As much as I would love to, I can’t stand in front of my son guarding him like Wonder Woman with my metal bracelets warding off the darts and arrows and shots and temptations of the world. However, God offers him protection through his Word. The Word reminds him to keep his way pure by guarding it according to the Word of God, and encourages him to seek the Lord with his whole heart and not wander from his commands (Ps. 119:9–10). There is eternal safety there, even if I can’t guarantee his safety here.
There is eternal safety there, even if I can’t guarantee his safety here.
The Word of God is a hiding place and shield for my son and for me. As the old hymn goes: “If I hold my peace and let the Lord fight my battles, Vict’ry, vic’try shall be mine.”
God calls me to stand firm in the faith, stand firm for justice, stand firm in the gospel, and trust him to keep and protect my heart as I hope in his word without fear.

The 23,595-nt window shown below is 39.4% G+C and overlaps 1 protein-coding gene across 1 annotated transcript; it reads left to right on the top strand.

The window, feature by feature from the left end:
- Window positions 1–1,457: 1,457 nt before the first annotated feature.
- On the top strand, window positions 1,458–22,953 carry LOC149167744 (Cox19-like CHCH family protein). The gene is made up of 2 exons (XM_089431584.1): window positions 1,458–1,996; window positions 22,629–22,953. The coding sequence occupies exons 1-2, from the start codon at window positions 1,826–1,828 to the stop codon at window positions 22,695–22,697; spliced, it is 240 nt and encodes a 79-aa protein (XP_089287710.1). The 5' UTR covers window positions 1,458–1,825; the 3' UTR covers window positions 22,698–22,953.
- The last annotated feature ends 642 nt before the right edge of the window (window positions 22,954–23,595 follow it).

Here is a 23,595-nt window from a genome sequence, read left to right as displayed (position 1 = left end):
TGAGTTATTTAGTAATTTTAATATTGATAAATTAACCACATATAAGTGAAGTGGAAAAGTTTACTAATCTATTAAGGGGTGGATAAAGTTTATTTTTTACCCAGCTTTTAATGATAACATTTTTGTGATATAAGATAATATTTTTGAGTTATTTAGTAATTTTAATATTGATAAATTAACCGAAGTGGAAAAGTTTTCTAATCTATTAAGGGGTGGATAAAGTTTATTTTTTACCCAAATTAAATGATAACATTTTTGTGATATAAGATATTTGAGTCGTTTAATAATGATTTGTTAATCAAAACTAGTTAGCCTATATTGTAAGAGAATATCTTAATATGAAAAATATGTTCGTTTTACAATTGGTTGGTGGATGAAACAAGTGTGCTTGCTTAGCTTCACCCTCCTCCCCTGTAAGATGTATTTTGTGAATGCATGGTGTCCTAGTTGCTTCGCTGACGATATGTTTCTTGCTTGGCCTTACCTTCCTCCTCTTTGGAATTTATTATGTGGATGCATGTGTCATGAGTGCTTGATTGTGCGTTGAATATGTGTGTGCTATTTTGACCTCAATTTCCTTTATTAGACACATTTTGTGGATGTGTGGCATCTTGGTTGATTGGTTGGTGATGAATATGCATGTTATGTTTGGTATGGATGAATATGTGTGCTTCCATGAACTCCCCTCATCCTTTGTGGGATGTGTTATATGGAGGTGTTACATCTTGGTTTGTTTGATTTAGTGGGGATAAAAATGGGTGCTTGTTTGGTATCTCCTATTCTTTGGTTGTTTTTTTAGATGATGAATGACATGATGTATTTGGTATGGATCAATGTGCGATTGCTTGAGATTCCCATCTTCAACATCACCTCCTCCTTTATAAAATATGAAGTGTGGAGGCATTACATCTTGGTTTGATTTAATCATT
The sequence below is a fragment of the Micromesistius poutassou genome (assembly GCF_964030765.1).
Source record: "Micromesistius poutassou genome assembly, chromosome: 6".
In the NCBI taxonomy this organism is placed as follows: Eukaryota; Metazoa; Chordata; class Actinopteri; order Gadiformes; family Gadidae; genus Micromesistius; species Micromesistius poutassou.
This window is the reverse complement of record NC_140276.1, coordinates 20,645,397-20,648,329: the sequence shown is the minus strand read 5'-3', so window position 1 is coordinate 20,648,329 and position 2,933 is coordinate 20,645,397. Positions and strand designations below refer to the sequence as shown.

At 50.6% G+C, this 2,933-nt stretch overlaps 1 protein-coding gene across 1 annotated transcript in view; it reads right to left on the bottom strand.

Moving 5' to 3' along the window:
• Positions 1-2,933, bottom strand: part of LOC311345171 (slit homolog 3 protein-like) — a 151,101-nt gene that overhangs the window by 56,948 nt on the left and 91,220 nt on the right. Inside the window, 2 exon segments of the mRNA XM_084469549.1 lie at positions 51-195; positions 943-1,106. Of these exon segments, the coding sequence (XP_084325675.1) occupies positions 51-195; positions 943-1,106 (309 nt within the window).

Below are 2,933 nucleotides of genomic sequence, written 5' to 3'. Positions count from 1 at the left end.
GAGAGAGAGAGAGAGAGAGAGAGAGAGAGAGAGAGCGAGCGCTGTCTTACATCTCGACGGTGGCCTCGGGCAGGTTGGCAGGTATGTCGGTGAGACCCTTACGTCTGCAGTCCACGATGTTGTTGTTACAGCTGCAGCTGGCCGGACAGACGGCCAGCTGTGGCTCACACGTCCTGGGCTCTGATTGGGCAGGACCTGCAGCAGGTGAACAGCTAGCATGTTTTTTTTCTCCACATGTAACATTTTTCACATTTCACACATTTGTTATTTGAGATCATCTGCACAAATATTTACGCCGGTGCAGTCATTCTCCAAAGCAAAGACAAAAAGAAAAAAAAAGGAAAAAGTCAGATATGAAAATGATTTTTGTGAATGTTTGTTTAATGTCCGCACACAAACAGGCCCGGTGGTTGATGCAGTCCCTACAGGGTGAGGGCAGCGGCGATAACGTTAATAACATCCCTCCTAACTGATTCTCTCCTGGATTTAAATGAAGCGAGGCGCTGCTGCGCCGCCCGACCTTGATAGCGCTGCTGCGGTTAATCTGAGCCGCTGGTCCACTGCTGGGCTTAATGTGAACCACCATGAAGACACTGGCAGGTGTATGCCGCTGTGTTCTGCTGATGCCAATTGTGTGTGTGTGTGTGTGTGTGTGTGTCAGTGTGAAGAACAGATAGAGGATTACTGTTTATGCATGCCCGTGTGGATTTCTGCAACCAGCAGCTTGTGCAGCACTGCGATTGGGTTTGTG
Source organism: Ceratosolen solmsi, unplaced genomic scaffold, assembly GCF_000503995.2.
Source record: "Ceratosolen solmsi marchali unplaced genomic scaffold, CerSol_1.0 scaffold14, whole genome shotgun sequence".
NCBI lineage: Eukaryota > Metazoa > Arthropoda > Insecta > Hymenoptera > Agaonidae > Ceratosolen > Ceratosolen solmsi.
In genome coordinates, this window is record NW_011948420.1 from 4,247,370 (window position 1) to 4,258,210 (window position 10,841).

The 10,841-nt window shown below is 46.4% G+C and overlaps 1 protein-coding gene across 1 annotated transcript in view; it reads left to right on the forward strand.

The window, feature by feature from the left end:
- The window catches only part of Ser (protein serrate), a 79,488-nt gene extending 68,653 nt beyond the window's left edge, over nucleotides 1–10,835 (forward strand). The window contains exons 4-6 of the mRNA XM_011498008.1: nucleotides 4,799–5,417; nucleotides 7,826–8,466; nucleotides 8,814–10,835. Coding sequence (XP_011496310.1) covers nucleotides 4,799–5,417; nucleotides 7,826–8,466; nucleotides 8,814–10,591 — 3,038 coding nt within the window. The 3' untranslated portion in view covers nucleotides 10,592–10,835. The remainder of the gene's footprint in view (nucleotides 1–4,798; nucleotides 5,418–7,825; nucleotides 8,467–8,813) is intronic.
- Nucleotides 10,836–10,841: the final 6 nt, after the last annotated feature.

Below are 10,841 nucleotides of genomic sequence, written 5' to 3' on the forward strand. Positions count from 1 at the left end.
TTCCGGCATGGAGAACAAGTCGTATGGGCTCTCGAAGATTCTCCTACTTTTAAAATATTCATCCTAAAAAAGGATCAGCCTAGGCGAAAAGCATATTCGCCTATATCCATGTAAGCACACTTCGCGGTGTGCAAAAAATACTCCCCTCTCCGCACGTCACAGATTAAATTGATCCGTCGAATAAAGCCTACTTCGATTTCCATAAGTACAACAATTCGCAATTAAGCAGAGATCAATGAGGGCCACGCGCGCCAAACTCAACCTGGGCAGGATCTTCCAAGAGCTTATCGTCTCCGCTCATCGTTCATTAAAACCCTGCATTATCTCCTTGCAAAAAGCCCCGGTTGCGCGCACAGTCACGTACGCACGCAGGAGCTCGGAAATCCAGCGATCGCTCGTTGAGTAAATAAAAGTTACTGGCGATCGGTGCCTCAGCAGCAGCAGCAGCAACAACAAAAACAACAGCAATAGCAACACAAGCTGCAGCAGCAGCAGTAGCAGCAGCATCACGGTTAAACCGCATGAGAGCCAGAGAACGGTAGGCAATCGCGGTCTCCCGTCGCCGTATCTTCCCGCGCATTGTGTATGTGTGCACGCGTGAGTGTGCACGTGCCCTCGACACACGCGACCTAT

Meditating on Scripture brings me comfort amid my fears and serves as my refuge as I stand for him and trust him with my son’s future. Wherever his future leads, I pray it would land him straight into the arms of Jesus, with an abiding faith that endures the hardships of this life and looks forward to eternity.
I have daughters too, and other fears for them. But raising an African American son in this country has driven me to both greater fear, and also deeper trust in the Lord, than I’ve known before. His Word spurs me on and gives me courage with this hope. To paraphrase Martin Luther King Jr.: I want to be there in love and in justice and in truth and in commitment to my son, and to the sons of others, so that we can make of this old world a new world.